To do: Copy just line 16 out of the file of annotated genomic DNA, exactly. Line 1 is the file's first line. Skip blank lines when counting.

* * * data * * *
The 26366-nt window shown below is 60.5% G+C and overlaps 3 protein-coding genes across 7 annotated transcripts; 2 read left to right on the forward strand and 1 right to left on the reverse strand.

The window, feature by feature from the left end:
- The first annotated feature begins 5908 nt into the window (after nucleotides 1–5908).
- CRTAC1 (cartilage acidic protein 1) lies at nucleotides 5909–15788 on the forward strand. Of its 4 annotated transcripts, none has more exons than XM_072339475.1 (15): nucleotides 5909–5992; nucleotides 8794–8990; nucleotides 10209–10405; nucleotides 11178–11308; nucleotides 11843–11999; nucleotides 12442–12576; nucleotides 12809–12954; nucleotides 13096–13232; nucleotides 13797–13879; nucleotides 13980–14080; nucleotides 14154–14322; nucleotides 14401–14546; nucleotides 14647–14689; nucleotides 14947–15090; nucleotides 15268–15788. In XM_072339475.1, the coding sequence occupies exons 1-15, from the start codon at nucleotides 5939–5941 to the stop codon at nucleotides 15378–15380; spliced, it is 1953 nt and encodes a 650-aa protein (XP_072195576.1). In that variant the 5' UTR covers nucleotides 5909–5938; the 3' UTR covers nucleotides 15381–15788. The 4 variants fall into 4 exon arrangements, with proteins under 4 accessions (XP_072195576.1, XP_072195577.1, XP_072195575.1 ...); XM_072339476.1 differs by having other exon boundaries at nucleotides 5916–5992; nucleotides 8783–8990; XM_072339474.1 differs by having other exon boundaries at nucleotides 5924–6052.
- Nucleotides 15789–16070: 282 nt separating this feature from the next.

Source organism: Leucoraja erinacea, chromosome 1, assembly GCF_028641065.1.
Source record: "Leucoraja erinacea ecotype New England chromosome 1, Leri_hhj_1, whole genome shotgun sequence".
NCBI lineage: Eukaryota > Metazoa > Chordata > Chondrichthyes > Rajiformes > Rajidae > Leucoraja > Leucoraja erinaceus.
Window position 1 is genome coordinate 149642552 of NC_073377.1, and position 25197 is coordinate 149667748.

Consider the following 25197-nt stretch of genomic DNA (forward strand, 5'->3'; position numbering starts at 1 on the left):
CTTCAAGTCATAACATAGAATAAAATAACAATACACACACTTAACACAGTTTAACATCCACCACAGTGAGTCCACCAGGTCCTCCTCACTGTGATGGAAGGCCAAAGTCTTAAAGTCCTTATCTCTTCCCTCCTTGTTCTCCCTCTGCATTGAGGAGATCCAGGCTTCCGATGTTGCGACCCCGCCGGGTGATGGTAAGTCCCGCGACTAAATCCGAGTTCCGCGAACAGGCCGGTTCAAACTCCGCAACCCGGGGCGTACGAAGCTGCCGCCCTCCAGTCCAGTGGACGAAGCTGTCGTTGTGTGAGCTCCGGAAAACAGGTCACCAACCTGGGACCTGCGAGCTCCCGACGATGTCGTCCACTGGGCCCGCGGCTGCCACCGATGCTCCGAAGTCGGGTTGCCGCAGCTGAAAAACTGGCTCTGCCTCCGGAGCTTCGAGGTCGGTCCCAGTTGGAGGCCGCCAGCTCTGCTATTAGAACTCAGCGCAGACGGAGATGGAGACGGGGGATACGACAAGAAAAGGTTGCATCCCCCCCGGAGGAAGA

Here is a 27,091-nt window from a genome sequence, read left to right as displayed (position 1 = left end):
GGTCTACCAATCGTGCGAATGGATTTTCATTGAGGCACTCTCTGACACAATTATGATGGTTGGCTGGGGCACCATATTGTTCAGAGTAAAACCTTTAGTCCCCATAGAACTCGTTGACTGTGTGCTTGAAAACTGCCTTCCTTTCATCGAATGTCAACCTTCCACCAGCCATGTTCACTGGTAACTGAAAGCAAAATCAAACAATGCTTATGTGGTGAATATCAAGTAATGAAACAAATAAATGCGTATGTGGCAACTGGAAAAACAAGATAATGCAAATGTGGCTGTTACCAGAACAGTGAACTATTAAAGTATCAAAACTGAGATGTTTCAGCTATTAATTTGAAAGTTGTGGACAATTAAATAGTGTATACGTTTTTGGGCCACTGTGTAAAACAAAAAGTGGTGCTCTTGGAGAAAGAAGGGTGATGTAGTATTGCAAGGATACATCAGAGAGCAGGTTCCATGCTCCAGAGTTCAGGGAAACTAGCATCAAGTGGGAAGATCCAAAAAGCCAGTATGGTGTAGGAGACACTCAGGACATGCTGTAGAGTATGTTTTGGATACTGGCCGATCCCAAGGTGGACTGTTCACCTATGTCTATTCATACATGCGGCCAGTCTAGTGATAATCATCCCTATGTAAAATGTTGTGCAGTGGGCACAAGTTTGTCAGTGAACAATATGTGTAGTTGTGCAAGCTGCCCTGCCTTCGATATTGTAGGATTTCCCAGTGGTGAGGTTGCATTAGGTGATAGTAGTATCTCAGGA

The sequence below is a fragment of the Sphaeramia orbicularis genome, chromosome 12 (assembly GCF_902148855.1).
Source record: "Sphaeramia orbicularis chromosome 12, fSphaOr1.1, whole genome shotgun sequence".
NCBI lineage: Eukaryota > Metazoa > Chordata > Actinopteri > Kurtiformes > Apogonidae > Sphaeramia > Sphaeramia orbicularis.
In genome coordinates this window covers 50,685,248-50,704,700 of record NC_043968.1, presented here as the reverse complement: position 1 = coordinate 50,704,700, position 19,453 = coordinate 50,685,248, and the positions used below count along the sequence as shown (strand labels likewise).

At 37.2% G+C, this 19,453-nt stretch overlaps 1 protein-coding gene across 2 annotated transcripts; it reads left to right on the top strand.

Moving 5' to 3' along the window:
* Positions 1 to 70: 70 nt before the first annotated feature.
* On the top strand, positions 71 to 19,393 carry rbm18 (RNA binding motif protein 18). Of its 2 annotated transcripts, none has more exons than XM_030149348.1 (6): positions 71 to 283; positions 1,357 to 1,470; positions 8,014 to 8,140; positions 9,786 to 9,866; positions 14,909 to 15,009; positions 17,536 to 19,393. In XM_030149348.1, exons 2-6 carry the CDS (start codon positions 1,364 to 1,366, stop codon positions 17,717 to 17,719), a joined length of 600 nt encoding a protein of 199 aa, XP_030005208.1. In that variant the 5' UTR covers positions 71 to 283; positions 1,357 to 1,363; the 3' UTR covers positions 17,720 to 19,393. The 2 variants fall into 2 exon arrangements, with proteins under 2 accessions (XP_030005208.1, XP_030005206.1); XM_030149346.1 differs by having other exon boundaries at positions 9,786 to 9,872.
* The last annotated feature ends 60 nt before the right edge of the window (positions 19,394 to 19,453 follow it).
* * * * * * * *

NCBI lineage: Eukaryota > Metazoa > Chordata > Actinopteri > Kurtiformes > Apogonidae > Sphaeramia > Sphaeramia orbicularis.